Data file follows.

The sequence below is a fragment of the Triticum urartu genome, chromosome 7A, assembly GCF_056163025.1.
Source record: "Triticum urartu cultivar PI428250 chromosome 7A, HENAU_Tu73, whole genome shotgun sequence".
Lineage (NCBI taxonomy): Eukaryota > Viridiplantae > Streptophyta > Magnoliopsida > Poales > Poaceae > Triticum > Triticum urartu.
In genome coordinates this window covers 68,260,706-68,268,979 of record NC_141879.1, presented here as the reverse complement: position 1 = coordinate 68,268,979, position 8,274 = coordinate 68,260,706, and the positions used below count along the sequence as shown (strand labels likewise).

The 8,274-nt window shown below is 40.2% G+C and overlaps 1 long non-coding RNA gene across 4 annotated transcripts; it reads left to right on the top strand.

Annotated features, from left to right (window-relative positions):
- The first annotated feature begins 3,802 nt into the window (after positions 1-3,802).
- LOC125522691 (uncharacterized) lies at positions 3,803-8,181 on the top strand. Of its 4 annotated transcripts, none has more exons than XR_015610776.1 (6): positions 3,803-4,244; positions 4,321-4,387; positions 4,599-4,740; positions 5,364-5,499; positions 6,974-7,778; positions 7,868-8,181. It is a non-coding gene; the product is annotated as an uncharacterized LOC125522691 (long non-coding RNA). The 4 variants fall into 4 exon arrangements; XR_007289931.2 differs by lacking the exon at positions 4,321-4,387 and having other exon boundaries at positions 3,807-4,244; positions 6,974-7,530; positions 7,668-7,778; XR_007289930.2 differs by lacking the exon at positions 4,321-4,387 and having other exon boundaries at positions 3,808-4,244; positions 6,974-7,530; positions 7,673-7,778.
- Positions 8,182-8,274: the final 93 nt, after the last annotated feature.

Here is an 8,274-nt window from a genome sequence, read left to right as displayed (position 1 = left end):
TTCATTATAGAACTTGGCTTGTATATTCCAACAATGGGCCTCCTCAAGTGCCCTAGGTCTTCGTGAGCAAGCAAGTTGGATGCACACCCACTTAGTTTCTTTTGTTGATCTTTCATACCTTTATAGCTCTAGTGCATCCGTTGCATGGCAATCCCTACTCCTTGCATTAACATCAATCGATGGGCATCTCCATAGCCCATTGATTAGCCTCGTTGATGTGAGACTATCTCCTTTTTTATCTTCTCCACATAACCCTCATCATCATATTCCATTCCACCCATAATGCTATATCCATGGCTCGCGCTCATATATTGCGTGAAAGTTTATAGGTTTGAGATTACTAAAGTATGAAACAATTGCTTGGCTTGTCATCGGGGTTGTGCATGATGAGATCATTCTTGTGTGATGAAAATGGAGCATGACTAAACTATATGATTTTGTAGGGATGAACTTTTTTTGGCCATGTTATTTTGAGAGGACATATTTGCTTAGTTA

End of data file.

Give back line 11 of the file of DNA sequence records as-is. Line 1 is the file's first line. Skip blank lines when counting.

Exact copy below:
TTCATTATAGAACTTGGCTTGTATATTCCAACAATGGGCCTCCTCAAGTGCCCTAGGTCTTCGTGAGCAAGCAAGTTGGATGCACACCCACTTAGTTTCTTTTGTTGATCTTTCATACCTTTATAGCTCTAGTGCATCCGTTGCATGGCAATCCCTACTCCTTGCATTAACATCAATCGATGGGCATCTCCATAGCCCATTGATTAGCCTCGTTGATGTGAGACTATCTCCTTTTTTATCTTCTCCACATAACCCTCATCATCATATTCCATTCCACCCATAATGCTATATCCATGGCTCGCGCTCATATATTGCGTGAAAGTTTATAGGTTTGAGATTACTAAAGTATGAAACAATTGCTTGGCTTGTCATCGGGGTTGTGCATGATGAGATCATTCTTGTGTGATGAAAATGGAGCATGACTAAACTATATGATTTTGTAGGGATGAACTTTTTTTGGCCATGTTATTTTGAGAGGACATATTTGCTTAGTTA